I know your type. You keep holy cards of your favorite saints in your locker and wallet. You go to mass on Sundays and you’re ready before your parents are. You take notes on the homily and compare it with what Mark Hart said in his Sunday podcast. You have a paper chain in your room with a link for every day between now and next Summer’s Steubenville conference.
You borrow your youth minister’s Scott Hahn books and you drove your friends crazy singing along to the Latin the nuns sang in The Sound of Music (and 657 hipster points added if you can actually knew the sisters in The Sound of Music were not just sisters but nuns). You’re at church so often, you know where the secret bathroom is. (You know, the one in the hallways that everyone forgets about and is used so infrequently the automatic lights are never on and it always has extra toilet paper.) You’d like to keep a toothbrush and a hoodie in the youth room, but your youth minister keeps putting it in the Lost and Found.
You, my friend, are a hipster Catholic. You’ve love being Catholic and you don’t care what people think.
I Was so doing that first
You are my people. And I’ma let you finish, but I was actually a hipster Catholic way before you kids made it cool with your saint bracelets and graphic t’s. I have the cassette tapes of 90’s Steubenville theme songs to prove it.
But I want to tell you something, one hipster to another. Nothing you don’t already know, obviously. But some things are worth re-visiting, especially during Christmas time when (eye roll) everybody decides to make religion their thing.
This used to really irritate me. Maybe you can relate to this. Christmas midnight Mass, in addition to being a beautiful liturgy, is the place to see and be seen when I was in high school. I can remember selecting an outfit that was as trendy as I thought I could get away with and doing my hair and makeup. I felt so classy and Catholic.
Then, I saw “Tiffany” walk through the doors, a random classmate I didn’t even know was Catholic. Not only did she and her family take up the best seats… her hair looked better than mine.
Sitting several rows back, I glared at the back of Tiffany’s perfectly straightened hair, watching her family fumble through Mass, not knowing when to sit or stand or kneel, irritated that midnight Mass was being crashed by amateurs.
During the sign of peace, I wanted to go and tell her, “you don’t even GO here” (fortunately, I didn’t, cause this was before Mean Girls). After Mass, my church friends got together to wish each other a “Merry Christmas.” One whispered to me, “did you see Tiffany and her family here? I think I saw a tear fall from Jesus on the cross.” We both laughed.
Now that I’m older, I think back on this evening — and many other times when I treated Catholicism as my exclusive club — with deep regret.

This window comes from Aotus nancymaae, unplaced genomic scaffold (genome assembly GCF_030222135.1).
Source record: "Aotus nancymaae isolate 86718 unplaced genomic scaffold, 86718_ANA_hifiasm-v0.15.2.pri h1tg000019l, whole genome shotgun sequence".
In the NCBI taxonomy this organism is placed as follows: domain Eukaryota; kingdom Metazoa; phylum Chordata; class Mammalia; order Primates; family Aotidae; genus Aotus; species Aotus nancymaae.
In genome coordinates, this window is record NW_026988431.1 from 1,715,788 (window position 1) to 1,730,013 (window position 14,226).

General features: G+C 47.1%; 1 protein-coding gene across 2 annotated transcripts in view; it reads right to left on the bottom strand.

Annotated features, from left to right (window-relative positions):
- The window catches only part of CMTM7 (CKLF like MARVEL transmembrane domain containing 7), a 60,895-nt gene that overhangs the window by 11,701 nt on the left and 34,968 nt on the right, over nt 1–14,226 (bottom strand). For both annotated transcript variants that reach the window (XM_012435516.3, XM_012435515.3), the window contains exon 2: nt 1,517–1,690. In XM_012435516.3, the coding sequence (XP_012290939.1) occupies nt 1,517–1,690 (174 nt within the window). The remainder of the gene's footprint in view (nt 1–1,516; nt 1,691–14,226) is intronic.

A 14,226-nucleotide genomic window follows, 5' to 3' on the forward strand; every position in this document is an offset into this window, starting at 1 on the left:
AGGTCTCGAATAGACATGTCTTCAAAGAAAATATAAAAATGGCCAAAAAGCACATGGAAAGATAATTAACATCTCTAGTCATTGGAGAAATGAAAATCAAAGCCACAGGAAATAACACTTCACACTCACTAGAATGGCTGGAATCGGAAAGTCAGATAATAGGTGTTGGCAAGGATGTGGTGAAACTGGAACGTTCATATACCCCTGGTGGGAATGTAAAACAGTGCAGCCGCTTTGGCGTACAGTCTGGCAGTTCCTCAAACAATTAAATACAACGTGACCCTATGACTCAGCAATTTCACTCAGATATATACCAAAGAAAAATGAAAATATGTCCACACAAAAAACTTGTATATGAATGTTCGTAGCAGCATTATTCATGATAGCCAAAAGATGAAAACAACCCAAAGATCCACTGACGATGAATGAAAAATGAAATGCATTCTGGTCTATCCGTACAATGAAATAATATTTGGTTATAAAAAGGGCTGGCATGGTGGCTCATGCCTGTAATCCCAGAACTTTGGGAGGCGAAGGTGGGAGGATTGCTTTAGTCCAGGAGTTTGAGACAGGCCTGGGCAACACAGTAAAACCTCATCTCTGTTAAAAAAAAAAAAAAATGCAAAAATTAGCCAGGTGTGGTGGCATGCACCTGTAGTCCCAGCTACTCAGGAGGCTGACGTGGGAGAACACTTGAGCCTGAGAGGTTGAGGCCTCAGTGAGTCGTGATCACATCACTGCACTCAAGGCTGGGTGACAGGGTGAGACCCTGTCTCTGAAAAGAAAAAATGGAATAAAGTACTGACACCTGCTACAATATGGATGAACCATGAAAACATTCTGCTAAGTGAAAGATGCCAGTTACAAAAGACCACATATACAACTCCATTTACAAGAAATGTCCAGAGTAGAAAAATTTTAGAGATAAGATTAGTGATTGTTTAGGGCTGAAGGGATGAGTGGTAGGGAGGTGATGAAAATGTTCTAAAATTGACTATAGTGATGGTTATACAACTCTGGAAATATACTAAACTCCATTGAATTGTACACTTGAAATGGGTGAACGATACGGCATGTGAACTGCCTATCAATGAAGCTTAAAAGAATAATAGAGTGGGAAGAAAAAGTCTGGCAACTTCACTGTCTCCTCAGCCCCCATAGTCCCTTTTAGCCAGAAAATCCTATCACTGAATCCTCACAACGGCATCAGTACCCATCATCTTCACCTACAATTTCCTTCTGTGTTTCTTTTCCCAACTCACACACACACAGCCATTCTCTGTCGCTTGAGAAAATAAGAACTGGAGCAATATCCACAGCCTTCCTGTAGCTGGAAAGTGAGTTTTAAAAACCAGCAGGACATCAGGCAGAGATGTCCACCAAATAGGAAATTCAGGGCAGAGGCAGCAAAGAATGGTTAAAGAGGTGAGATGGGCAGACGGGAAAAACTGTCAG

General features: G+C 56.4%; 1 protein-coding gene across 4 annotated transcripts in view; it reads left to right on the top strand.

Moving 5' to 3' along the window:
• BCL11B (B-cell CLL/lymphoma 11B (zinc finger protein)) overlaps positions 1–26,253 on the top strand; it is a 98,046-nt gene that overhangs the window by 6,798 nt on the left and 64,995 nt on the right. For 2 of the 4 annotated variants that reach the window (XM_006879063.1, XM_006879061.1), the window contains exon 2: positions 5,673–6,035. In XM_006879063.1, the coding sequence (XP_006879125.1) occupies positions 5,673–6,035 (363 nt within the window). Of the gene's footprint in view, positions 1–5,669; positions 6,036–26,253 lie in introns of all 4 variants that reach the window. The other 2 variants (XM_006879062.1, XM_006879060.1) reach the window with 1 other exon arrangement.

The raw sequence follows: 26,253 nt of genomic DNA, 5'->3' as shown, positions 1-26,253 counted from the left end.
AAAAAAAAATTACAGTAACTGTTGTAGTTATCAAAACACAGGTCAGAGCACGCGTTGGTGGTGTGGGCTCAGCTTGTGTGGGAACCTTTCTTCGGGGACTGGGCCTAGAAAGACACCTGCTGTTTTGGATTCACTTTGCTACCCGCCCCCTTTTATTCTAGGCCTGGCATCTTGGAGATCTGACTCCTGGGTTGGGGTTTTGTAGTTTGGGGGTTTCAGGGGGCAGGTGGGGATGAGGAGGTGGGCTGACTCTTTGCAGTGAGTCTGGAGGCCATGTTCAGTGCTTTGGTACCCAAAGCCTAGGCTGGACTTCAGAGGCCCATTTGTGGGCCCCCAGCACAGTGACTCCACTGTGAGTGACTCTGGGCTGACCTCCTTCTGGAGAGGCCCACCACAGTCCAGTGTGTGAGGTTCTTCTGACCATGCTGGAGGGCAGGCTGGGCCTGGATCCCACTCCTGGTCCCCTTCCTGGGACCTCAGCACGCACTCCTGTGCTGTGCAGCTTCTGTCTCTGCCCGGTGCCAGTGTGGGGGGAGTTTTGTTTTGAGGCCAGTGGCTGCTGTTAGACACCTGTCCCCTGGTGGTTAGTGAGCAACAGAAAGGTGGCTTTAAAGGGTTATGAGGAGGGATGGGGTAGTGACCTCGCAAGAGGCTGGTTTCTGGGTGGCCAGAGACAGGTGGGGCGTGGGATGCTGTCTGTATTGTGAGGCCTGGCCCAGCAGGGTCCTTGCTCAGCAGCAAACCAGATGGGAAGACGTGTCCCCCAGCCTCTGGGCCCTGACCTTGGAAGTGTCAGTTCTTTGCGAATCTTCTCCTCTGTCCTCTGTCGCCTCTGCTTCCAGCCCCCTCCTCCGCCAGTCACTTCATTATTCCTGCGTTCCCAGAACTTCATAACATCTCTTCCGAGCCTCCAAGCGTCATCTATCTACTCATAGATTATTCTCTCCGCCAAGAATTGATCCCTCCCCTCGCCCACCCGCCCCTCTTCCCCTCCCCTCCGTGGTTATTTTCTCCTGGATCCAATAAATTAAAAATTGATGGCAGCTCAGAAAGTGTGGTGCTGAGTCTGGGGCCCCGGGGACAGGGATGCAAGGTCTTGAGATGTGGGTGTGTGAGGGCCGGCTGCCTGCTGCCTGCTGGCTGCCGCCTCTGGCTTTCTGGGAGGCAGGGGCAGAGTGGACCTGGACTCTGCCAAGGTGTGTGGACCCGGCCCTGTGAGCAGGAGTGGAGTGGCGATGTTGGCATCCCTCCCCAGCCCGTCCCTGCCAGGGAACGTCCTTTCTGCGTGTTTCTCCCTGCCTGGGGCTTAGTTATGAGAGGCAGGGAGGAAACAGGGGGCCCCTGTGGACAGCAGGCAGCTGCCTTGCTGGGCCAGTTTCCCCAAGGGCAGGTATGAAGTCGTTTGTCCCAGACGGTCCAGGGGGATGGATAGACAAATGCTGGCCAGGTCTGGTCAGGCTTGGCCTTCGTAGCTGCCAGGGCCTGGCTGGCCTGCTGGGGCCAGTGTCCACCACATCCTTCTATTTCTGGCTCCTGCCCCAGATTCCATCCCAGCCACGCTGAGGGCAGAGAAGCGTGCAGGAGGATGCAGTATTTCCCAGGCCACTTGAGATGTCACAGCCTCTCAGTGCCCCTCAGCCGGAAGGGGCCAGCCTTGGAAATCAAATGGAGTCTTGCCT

I loved (and still love) being Catholic. I loved belonging to my parish, to my youth group, to the choir, and to the picnic committee. I wanted to be involved in anything that allowed me to express my faith. However, I now realize that sometimes my zeal for my faith made me act like I was part of an exclusive club — not the Body of Christ on earth, commissioned to “make disciples of all nations” (Matthew 28:19).
It wasn’t just when I saw random classmates at Mass. I regret the times a non-Catholic friend asked me about a retreat or conference I had just attended and I answered with a flippant, “It was so awesome, but you totally wouldn’t understand.” I regret the night a family I babysat for took extra care to order pizza without pepperoni for me on a Friday in Lent. Then, when they politely asked me why Catholics did that, I shrugged it off with a, “Oh, you know, just to be different.” I regret rolling my eyes and dismissing fellow Catholics as “not Catholic enough” when they asked me, “well, isn’t Mass on Sunday optional?”
I know now that the Holy Spirit was opening these doors for me to be welcoming to those who were searching and to share my faith. Yet rather than invite people to learn more, I slammed the door shut with aloofness or sarcasm.
Be Inviting before it gets Mainstream
Reading Evangeliii Gaudium right now, Pope Francis has cut me to the heart and challenged me to renew my commitment to sharing the Church — not my exclusive club. Citing Evangelii Nuntiandi by Paul VI, Pope Francis encourages us to…
“recover and deepen our enthusiasm, that ‘delightful and comforting joy of evangelizing… And may the world of our time, which is searching, sometimes with anguish, sometimes with hope, be enabled to receive the good news not from evangelizers who are dejected, discouraged, impatient or anxious, but from ministers of the Gospel whose lives glow with fervor, who have first received the joy of Christ” (Evangelli Gaudium, #10).
Have fun: go to Mass and youth group, go to retreats and conferences, hashtag your #CatholicProbz on the internet. We need the support of community to live our faith. But when a friend or stranger approaches you with a question, don’t do what I did and assume they wouldn’t understand. Give them a chance and welcome them with the joy of the Gospel.
Hurry, before it gets mainstream.